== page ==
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Hometown Kyoto Wins National Women's Ekiden in Near-Whiteout Conditions

by Brett Larner
click photo for video courtesy of NHK

Snow throughout the night and morning yielded to freak weather alternating between piercing sunlight and near-whiteout conditions at the 35th edition of the National Women's Ekiden in Kyoto. A unique format featuring teams of junior high school, high school, university and pro runners from each of Japan's 47 prefectures, the National Women's Ekiden is the peak of ekiden season for most Japanese women.

It was an unusually tight race, with the lead turning over five times over the nine-stage, 42.195 km course and 2nd place within 3 seconds of the leader at six of the eight exchanges.  Many of the favorites, including defending champion Aichi, 2015 winner Osaka and powerhouses Hyogo and Okayama, got off to a slow start, ranging from 10th to 44th on the first stage and spending the rest of the race digging themselves out of a hole.

2014 winner Kyoto, course record holder, 2013 winner Kanagawa and the always-strong Chiba were up front from the start, outrun on the 6.0 km First Stage by Saitama's Yukari Abe.  Hosts Kyoto went to the front on the 4.0 km Second Stage thanks to a 12:32 stage win by Yumika Katayama and held on to the top spot over the 3.0 km JHS student Third Stage despite a middling run from its Mahiru Kobayashi.

The first big action of the race came on the 4.0 km Fourth Stage.  Starting in 12th, Nagasaki high school first-year Ririka Hironaka ran down university and pro competition, passing eleven runners to take the top spot and just missing the 12:40 course record set by London Olympics marathoner Ryoko Kizaki.  With a bobbing head and dynamic arm carriage she drew comparisons from TV announcers to marathon world record holder Paula Radcliffe, and singlehandedly she put Nagasaki into the race.

Kanagawa advanced to the front on the next stage and held that position for three stages, the longest uninterrupted lead of the day.  Over the Fifth and Sixth stages, snow that had blown off and on earlier in the race reached a peak, accumulating on runners' hair and clothes and causing almost a complete whiteout.  Fighting it off, 18-year-old high schooler Yumika Nagahama gave Kanagawa the biggest lead any team had in the entire race, opening 16 seconds over Nagasaki.  Behind Kanagawa, as the race approached its penultimate stage it shook down to eight good contenders for the eight-deep podium.  The win looked like it would be a race between Kanagawa, Nagasaki and Hyogo, but a great run from JHS runner Tomo Muramatsu on the 3.0 km Eighth Stage put Kyoto just one second behind leader Chiba at the start of the anchor stage.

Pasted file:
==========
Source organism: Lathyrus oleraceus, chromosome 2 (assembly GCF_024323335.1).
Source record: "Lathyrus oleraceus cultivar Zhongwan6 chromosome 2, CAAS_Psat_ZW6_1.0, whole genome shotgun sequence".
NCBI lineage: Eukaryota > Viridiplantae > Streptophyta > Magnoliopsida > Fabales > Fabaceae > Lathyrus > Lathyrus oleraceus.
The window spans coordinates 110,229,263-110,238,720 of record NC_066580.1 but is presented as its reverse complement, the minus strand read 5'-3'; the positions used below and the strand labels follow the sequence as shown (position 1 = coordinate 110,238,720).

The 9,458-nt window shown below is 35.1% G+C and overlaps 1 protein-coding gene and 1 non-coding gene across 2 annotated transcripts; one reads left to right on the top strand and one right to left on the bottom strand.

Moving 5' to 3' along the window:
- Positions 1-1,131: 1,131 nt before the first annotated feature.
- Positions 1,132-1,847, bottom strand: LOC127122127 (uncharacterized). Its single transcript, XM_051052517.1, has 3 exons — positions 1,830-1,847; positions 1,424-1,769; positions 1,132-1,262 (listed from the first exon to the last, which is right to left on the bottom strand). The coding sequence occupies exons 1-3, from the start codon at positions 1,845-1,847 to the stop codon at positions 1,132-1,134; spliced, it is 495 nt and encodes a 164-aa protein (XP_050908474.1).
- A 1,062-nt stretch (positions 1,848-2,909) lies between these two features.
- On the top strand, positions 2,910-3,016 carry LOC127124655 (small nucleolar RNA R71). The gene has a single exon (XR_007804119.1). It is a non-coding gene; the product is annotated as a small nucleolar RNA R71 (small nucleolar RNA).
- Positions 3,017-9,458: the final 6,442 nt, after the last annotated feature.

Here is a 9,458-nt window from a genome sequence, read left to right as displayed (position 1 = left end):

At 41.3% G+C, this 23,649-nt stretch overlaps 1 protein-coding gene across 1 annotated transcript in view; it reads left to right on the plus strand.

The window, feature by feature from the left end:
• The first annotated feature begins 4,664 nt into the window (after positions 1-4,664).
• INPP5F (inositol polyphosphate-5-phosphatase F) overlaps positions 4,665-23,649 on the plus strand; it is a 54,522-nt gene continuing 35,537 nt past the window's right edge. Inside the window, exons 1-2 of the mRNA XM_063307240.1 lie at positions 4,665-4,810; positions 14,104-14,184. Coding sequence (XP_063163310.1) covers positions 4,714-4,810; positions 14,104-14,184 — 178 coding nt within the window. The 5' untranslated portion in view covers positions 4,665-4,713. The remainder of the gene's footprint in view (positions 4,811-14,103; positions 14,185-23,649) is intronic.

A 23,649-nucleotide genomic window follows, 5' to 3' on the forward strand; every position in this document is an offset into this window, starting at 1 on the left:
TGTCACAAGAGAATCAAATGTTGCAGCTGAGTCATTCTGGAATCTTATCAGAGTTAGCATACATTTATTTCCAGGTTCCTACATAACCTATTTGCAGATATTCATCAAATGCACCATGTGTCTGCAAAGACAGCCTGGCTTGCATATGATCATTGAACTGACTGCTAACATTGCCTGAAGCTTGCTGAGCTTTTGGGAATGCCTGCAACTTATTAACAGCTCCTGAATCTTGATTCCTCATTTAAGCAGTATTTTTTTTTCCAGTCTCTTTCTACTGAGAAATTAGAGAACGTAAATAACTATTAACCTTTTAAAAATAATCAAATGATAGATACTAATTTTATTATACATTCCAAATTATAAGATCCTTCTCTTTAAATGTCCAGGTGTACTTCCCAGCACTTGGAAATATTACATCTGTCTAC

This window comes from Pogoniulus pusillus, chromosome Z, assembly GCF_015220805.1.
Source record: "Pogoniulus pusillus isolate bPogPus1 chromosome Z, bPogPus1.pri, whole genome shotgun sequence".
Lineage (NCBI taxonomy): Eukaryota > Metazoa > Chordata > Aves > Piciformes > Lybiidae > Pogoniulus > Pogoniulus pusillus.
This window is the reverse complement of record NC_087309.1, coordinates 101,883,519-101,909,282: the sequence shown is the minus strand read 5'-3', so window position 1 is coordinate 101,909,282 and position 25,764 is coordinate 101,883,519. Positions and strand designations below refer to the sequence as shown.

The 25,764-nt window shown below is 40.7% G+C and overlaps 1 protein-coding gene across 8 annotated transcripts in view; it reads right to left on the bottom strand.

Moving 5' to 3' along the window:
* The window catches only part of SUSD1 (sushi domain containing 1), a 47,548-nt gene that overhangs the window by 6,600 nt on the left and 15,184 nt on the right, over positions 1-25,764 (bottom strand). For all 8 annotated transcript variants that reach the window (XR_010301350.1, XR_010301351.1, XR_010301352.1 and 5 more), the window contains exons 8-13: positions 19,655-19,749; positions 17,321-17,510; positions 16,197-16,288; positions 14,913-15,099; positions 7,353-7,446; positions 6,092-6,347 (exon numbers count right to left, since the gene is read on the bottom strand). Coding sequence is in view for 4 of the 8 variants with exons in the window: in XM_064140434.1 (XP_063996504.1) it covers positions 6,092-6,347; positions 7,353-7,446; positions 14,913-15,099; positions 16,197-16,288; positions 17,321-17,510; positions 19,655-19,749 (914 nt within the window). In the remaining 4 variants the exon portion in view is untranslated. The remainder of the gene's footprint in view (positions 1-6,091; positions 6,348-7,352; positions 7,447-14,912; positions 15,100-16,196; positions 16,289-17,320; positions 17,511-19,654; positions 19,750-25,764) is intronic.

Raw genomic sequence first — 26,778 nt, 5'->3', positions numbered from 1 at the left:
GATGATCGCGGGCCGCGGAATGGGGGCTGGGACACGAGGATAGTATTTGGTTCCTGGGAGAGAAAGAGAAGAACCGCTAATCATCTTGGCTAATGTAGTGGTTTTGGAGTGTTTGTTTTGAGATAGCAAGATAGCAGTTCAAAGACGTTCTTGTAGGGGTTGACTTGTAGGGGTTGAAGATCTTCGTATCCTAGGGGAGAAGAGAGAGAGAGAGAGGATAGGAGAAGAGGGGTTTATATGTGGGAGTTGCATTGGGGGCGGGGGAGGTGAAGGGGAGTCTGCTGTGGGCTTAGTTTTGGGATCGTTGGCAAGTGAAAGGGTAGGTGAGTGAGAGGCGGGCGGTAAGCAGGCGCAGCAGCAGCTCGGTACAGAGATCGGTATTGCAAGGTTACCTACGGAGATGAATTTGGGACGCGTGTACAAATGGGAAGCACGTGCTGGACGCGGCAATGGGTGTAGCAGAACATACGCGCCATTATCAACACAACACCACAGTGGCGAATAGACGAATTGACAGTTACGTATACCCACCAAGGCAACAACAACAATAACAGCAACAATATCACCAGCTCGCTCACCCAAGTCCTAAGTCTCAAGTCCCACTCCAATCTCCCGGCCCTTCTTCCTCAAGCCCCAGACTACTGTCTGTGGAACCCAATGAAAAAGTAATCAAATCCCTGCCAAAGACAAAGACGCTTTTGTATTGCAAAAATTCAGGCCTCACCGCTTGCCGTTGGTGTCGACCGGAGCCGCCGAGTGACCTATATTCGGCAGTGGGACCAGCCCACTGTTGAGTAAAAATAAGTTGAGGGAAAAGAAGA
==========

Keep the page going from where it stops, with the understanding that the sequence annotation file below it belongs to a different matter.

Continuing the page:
With 10.0 km to work with, a field including Rio Olympians Mai Ito, Hanami Sekine and Miyuki Uehara, and just 10 seconds separating the top six the stage was set for a dramatic anchor leg.  As the snow picked up again over the first half of the stage Kyoto anchor Sakiho Tsutsui edged away from Chiba's Riko Matsuzaki, turning a one second deficit into a two second lead at 5 km and dropping all chasers. Further back in 8th, 2:23:20 marathoner Rei Ohara began to overtake the competition and move forward  28 seconds behind at the exchange, at 5 km she was up to 4th but still 24 seconds behind Tsutsui. Over the next 2 km she picked up 9 seconds on Tsutsui, 15 seconds behind with 3 km to go.  With 1 km to go Ohara was up to 2nd but still 7 seconds behind.

Having lost a place on the Rio team in a last sprint in Nagoya last March, Ohara gave it everything she had in the last 500 m on the track, but with too much ground to make up she watched in frustration as Tsutsui broke the finish tape 2 seconds ahead.  Tsutsui gave Kyoto its first win in 3 years, taking the national title in 2:17:45 to Okayama's 2:17:47.  Chiba was 3rd in 2:18:24, with Nagasaki holding off defending champion Aichi and Shizuoka for 4th. Kanagawa dropped to 7th in 2:18:39, just ahead of Hyogo who rounded out the podium finishes.

35th National Women's Ekiden
Kyoto, 1/15/17
47 teams, 9 stages, 42.195 km
click here for complete results

Top Team Results
1. Kyoto - 2:17:45
2. Okayama - 2:17:47
3. Chiba - 2:18:24
4. Nagasaki - 2:18:32
5. Aichi - 2:18:34
6. Shizuoka - 2:18:34
7. Kanagawa - 2:18:39
8. Hyogo - 2:18:46
9. Fukuoka - 2:19:04
10. Nagano - 2:19:32

Top Individual Stage Results
First Stage (6.0 km)
1. Yukari Abe (Saitama) - 19:27
2. Mao Ichiyama (Kyoto) - 19:27
3. Kaori Morita (Kanagawa) - 19:29

Second Stage (4.0 km)
1. Yumika Katayama (Kyoto) - 12:32
2. Naruha Sato (Kanagawa) - 12:33
3. Yuna Wada (Nagano) - 12:34

Third Stage (3.0 km)
1. Seira Fuwa (Gunma) - 9:23
2. Aika Nishihara (Ehime) - 9:27
3. Akari Yamamoto (Okayama) - 9:29

Fourth Stage (4.0 km)
1. Ririka Hironaka (Nagasaki) - 12:47
2. Kanayo Miyata (Shizuoka) - 13:03
3. Maki Izumida (Kanagawa) - 13:07

Fifth Stage (4.1075 km)
1. Yume Goto (Hyogo) - 13:27
2. Fumika Sasaki (Nagano) - 13:30
3. Natsuka Sekiya (Chiba) - 13:35

Sixth Stage (4.0875 km)
1. Hikari Fukuda (Kumamoto) - 12:58
2. Mai Ota (Hyogo) - 12:59
3. Yumika Nagahama (Kanagawa) - 13:08

Seventh Stage (4.0 km)
1. Hikari Onishi (Hyogo) - 12:32
2. Yumi Fujinaka (Aichi) - 12:37
3. Maasa Sasano (Chiba) - 12:40

Eighth Stage (3.0 km)
1. Izumi Takamatsu (Nagano) - 10:04
2. Moe Shimizu (Miyagi) - 10:06
3. Natsumi Doi (Chiba) - 10:09

Ninth Stage (10.0 km)
1. Rei Ohara (Okayama) - 31:45
2. Hanami Sekine (Tokyo) - 32:03
3. Mao Kiyota (Shizuoka) - 32:06

© 2017 Brett Larner
all rights reserved


TokyoRacer said…
Nice to see so much young talent coming up.

This is such a great format, I don't why other countries don't do it. Well, I suppose it's too much work to organize (the Japanese are great organizers) and they don't know about it so it never occurs to anyone to have a relay race like this.

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